Leigh boats played a big part in rescue operations

Residence of Old Leigh fought three battles in the drama.

First, they fought against the worst flood of the century during the early hours of Sunday; secondly, they clambered into every available boat to help rescue hundreds of residents of the Leigh Beck area of Canvey, whose only way of escape was across the Thames to Leigh by boat; and, thirdly, against another high tide at Sunday mid-day.

Sunday morning’s tide caught residents of the eastern portion of Leigh High Street napping. They took very little notice of Police warnings, but when they realised water was lapping at their doors it was too late to move their belongings. Residents of the Dock Cot­tages area of High Street moved most of their belong­ings to   upper rooms and watched the water cover their living rooms and kitchen to a depth unknown in any of the previous floods. People were still baling the water from their homes at Sunday lunch-time when warn­ing of the second high tide was raised. The height of the water on this occasion was several feet lower, although many homes were flooded to a depth of three feet.

Hundreds of Leigh yachts­men answered the Police appeal for dinghies, small row­ing and motor boats. Before Sunday mid-day, nearly 100 dinghies had been loaded on to lorries and rushed, with crews, to the danger areas of Canvey. Large firms with fleets of lorries, to individuals with small vans, answered the appeal for transport. Several summer pleasure boats and about a dozen Leigh bawleys rescued nearly 160 people from the Leigh Beck area of Canvey, who were cut off by water 12 feet deep in places that separated their homes from any main road that would lead to escape. It was to bungalow attics and roofs of large sheds that the fishermen manoeuvred their craft to make these rescues.

They brought them to Bell Wharf, where they were trans­ported on lorries to rest centres at St. Clement’s Hall, Leigh, and Mission Church Hall. Here lady members of St. Clement’s Church provided hot drinks, soups, sandwiches and other refreshments, while cloth­ing was found for those who reached the centre in night attire.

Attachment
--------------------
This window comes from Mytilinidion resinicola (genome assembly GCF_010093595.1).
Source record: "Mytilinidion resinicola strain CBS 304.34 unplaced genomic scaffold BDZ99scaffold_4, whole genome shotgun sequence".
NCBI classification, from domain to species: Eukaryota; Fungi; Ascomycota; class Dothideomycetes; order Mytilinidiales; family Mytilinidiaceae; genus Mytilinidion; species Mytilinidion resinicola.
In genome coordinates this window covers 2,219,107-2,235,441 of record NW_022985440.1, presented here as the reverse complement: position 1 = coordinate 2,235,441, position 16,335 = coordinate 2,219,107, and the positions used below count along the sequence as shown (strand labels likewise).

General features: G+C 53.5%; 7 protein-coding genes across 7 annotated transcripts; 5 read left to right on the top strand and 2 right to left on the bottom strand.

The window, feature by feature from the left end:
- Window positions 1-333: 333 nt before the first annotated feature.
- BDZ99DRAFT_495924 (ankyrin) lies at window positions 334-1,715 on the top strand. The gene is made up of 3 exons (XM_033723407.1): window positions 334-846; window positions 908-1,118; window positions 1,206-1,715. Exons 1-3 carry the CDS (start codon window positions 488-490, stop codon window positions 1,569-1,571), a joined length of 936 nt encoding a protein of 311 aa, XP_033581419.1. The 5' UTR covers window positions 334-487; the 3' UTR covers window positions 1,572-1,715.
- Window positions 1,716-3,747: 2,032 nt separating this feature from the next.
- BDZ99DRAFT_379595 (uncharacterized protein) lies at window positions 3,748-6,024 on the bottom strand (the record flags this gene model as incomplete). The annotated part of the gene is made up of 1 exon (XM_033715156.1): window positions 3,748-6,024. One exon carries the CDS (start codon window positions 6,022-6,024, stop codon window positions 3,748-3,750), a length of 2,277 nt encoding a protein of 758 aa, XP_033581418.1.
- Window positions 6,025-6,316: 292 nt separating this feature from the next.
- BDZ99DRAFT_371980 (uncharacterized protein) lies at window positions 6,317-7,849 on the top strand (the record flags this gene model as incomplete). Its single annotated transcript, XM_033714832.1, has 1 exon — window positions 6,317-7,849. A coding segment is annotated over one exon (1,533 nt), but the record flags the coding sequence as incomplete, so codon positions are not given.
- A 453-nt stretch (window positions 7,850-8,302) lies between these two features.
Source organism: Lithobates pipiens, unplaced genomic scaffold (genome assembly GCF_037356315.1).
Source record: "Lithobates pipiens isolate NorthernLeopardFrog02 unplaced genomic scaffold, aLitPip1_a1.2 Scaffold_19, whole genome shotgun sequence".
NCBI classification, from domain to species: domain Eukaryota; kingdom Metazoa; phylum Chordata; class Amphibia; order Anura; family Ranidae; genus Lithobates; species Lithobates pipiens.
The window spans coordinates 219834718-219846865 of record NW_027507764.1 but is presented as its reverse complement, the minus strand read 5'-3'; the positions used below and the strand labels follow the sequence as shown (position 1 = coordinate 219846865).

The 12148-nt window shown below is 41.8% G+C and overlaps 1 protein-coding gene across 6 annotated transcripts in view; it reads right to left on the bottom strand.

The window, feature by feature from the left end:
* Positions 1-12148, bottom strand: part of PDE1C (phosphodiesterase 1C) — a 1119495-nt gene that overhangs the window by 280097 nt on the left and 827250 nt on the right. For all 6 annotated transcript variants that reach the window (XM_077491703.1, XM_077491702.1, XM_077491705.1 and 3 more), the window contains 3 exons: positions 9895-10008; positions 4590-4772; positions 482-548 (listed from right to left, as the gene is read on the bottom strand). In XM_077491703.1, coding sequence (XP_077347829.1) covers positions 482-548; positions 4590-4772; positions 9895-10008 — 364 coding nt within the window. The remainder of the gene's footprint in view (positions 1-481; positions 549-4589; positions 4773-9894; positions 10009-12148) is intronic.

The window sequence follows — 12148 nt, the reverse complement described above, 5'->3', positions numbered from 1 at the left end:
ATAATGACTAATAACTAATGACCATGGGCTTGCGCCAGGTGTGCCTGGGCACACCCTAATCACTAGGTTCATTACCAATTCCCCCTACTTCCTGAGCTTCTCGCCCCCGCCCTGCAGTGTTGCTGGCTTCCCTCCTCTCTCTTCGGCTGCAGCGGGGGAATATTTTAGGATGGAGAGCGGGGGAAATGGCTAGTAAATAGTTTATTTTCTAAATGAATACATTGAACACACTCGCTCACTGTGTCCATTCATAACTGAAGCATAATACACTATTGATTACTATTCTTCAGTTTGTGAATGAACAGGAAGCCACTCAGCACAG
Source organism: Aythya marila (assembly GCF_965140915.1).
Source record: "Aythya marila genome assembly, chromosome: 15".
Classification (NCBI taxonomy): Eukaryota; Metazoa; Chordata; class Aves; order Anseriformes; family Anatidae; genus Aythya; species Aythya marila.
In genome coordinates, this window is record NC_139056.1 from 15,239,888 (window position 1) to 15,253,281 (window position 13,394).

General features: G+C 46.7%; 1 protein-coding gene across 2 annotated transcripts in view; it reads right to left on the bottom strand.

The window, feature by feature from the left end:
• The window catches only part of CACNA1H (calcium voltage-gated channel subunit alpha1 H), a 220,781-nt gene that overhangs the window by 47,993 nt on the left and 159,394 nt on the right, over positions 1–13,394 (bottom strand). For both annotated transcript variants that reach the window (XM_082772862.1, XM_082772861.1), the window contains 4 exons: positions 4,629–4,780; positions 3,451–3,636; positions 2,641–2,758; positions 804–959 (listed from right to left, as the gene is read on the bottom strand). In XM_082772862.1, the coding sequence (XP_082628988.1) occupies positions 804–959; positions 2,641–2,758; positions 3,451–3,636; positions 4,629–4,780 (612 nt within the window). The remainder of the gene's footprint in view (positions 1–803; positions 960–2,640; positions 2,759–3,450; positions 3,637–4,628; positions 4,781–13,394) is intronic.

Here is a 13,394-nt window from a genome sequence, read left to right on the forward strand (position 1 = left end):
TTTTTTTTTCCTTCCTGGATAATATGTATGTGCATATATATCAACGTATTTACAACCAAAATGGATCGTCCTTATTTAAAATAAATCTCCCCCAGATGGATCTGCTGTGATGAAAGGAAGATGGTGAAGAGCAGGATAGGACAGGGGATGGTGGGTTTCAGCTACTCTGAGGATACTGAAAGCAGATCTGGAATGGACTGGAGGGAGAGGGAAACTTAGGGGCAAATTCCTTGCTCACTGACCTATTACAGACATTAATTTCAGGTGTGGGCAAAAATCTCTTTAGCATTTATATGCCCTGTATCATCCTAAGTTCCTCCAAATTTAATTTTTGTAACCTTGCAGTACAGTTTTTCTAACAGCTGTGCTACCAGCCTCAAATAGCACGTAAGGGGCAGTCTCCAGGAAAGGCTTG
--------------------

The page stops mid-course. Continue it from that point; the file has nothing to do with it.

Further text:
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  • Goodness, this article takes me back to one of my earliest ever memories (aged three). Our family lived at a house called Fernhurst in Norton Avenue and which was the last house in the road next to the sea wall. I recall the flood water coming through the door and up through the floorboards. We were all led up a ladder to the loft which had a side window and I clearly remember my mum, (my dad was in the RAF and away from home) my nan and us three children climbing out onto a fishing boat that had come to help the islanders. Like others, we were taken off to Leigh on Sea and then to stay with my aunt in Southend while my grandad dried out the old house in which I continued to live until I was 5 years old. On a rare visit back to Canvey about 15 years ago I discovered that the old house with a large garden (and an allotment area whereby my grandad dedicated a small patch for us kids to grow our own raspberries etc.) had disappeared a long time ago and there are now several houses in the plot. But that must be true of so many of the old style veranda properties. I remember my childhood days there very fondly!
    While writing it prompted the memory of a neighbours name – Mrs Thorneycroft, who lived about three houses up the road and who was a playground assistant at Furtherwick school when I was in the first year.

    By Peter Raven (10/02/2022)

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